updated 03:19 pm EDT, Sun April 6, 2014
Google TV replacement uses cards, recommends content
Google is preparing to offer an updated form of its Google TV software under the name of Android TV, according to a report. Screenshots of the software, which was previously said to have been rebranded to the new name, have surfaced to show an interface that takes after the company's "card" system in what appears to be a more cohesive user experience.
In documents received by The Verge, Google claims Android TV is an "entertainment interface, not a computing platform," claiming "it's all about finding and enjoying content with the least amount," and that it is "cinematic, fun, fluid, and fast."
The new Android TV requires developers to create basic apps for individual services, and to combine with Google's card motif. Movies, TV shows, and apps will appear as cards, with a four-way remote being used to scroll throughout the collection. The remote is said to have not only the directional control, along with Enter, Home, and Back buttons, with game controllers also touted. Voice input is mentioned, though it is unclear if it will take place through the remote itself or through a separate microphone, and though notifications will be usable, Google is apparently dissuading developers from using them except in specific cases.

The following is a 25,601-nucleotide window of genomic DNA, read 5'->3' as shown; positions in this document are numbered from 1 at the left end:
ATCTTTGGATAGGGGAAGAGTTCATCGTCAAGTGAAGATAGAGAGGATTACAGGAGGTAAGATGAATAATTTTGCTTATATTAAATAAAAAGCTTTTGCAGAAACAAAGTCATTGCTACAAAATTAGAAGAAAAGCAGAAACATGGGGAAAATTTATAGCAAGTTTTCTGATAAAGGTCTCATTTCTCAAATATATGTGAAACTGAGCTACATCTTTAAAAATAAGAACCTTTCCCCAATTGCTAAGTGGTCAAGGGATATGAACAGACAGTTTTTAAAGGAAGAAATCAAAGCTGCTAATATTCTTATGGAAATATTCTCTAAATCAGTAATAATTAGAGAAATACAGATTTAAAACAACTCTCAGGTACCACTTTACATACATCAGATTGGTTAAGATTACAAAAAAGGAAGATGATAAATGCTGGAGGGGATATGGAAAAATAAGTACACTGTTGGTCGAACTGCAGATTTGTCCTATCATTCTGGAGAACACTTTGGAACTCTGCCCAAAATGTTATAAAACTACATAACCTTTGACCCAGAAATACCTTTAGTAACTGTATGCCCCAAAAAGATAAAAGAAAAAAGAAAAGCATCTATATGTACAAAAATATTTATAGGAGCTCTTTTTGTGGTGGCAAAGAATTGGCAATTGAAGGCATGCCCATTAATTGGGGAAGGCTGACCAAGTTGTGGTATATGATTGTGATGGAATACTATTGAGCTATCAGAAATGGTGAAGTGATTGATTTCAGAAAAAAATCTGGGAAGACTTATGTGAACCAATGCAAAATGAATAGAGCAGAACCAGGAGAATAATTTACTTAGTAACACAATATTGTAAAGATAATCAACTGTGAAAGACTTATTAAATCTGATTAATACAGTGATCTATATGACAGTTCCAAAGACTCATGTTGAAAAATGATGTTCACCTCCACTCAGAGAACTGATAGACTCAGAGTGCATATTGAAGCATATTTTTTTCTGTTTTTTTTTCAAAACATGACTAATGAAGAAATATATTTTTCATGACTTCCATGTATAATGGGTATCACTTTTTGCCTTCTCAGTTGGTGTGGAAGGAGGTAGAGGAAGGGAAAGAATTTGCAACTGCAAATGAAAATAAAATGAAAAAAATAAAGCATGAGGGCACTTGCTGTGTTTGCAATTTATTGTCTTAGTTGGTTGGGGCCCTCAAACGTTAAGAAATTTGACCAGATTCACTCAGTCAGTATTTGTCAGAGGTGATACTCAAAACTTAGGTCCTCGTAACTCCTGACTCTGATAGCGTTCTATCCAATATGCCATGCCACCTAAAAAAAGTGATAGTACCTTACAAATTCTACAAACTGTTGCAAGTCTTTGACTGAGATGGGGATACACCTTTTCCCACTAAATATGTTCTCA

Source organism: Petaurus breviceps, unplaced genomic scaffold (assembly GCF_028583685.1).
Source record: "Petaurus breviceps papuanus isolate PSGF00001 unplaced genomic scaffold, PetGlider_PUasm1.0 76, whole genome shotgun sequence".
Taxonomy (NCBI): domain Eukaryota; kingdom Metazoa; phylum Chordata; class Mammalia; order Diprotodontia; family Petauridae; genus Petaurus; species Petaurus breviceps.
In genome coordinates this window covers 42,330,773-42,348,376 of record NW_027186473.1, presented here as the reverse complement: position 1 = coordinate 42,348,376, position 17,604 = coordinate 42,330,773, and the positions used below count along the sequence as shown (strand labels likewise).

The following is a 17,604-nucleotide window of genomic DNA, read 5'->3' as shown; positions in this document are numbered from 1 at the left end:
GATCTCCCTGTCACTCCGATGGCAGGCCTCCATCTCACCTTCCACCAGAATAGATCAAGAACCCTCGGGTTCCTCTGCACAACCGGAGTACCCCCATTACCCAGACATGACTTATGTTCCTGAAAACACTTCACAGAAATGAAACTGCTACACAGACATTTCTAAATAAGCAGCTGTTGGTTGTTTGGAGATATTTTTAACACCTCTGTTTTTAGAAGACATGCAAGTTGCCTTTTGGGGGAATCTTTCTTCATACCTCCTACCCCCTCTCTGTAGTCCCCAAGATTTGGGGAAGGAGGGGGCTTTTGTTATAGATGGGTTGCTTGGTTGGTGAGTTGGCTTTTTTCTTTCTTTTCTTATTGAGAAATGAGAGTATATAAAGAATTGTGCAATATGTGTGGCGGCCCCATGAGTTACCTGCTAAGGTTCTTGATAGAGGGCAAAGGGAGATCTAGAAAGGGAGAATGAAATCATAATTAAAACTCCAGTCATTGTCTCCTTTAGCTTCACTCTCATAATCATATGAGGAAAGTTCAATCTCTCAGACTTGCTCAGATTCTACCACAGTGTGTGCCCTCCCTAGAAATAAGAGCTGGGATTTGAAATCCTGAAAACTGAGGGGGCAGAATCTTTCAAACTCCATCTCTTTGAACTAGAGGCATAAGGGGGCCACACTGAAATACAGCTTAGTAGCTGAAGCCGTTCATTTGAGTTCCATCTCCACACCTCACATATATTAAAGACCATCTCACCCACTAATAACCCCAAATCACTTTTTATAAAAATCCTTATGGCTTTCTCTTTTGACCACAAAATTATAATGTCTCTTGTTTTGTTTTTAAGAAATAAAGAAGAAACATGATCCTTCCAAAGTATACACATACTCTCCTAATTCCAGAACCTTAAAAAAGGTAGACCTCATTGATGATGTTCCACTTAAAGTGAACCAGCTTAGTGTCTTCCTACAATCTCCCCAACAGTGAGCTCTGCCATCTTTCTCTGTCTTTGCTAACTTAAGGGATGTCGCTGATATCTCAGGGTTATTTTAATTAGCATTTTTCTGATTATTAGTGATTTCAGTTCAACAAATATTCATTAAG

In a similar way to Google Play, Android TV will offer recommendations on its homescreen, pointing to content within specific apps rather than the apps themselves. "Access to content should be simple and magical," states one document, adding that content should not take more than three clicks or gestures to access from the homescreen.
As for what apps could be offered on the service, one screenshot appears to show the typical Google services, such as the Play store, Play Music, YouTube and Hangouts, alongside other developers. Apps for Hulu, Netflix, Songza, Pandora, and Vevo are seemingly included in the interface, as well as Plants vs Zombies 2, Temple Run, and other games, though it is unclear if the apps are confirmed as available on the software platform.
The timing of the document leak comes just days after Amazon launched its own Android-based set-top box, the Fire TV, which offers a relatively similar set of features to Android TV. It is also unclear how the plans will affect app development for Google's other living room device, the Chromecast.